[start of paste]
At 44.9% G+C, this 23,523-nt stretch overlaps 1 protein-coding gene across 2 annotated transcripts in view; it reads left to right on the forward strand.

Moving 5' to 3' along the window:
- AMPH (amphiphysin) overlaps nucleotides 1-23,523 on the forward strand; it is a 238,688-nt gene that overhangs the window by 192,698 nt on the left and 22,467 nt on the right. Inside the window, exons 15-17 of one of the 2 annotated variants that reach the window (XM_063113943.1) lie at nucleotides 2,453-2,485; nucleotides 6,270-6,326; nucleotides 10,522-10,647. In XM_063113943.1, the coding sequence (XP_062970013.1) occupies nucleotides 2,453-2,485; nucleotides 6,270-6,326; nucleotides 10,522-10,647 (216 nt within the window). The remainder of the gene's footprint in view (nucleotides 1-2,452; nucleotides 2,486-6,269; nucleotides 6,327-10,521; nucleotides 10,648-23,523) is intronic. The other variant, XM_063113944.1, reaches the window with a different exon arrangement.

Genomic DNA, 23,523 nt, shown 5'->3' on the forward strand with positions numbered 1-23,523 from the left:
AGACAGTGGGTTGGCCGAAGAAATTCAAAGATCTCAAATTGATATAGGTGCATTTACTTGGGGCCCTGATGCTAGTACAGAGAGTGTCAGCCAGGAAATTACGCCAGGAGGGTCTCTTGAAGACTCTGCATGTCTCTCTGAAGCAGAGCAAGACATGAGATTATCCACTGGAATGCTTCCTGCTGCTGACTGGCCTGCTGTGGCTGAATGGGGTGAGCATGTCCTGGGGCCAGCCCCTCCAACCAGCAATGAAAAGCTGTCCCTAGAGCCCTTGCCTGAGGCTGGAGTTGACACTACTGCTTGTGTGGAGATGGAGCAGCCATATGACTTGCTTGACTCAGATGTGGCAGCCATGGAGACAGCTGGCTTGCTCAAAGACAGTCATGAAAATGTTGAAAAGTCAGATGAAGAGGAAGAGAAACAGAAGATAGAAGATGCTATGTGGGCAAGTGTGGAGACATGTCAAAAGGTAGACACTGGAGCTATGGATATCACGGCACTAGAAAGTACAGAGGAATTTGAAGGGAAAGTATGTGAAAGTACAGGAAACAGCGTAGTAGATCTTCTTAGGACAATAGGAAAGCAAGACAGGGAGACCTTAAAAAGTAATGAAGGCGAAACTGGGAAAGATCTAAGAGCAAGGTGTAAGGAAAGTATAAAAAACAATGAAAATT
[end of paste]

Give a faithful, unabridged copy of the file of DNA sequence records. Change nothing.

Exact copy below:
At 44.9% G+C, this 23,523-nt stretch overlaps 1 protein-coding gene across 2 annotated transcripts in view; it reads left to right on the forward strand.

Moving 5' to 3' along the window:
- AMPH (amphiphysin) overlaps nucleotides 1-23,523 on the forward strand; it is a 238,688-nt gene that overhangs the window by 192,698 nt on the left and 22,467 nt on the right. Inside the window, exons 15-17 of one of the 2 annotated variants that reach the window (XM_063113943.1) lie at nucleotides 2,453-2,485; nucleotides 6,270-6,326; nucleotides 10,522-10,647. In XM_063113943.1, the coding sequence (XP_062970013.1) occupies nucleotides 2,453-2,485; nucleotides 6,270-6,326; nucleotides 10,522-10,647 (216 nt within the window). The remainder of the gene's footprint in view (nucleotides 1-2,452; nucleotides 2,486-6,269; nucleotides 6,327-10,521; nucleotides 10,648-23,523) is intronic. The other variant, XM_063113944.1, reaches the window with a different exon arrangement.

Genomic DNA, 23,523 nt, shown 5'->3' on the forward strand with positions numbered 1-23,523 from the left:
AGACAGTGGGTTGGCCGAAGAAATTCAAAGATCTCAAATTGATATAGGTGCATTTACTTGGGGCCCTGATGCTAGTACAGAGAGTGTCAGCCAGGAAATTACGCCAGGAGGGTCTCTTGAAGACTCTGCATGTCTCTCTGAAGCAGAGCAAGACATGAGATTATCCACTGGAATGCTTCCTGCTGCTGACTGGCCTGCTGTGGCTGAATGGGGTGAGCATGTCCTGGGGCCAGCCCCTCCAACCAGCAATGAAAAGCTGTCCCTAGAGCCCTTGCCTGAGGCTGGAGTTGACACTACTGCTTGTGTGGAGATGGAGCAGCCATATGACTTGCTTGACTCAGATGTGGCAGCCATGGAGACAGCTGGCTTGCTCAAAGACAGTCATGAAAATGTTGAAAAGTCAGATGAAGAGGAAGAGAAACAGAAGATAGAAGATGCTATGTGGGCAAGTGTGGAGACATGTCAAAAGGTAGACACTGGAGCTATGGATATCACGGCACTAGAAAGTACAGAGGAATTTGAAGGGAAAGTATGTGAAAGTACAGGAAACAGCGTAGTAGATCTTCTTAGGACAATAGGAAAGCAAGACAGGGAGACCTTAAAAAGTAATGAAGGCGAAACTGGGAAAGATCTAAGAGCAAGGTGTAAGGAAAGTATAAAAAACAATGAAAATT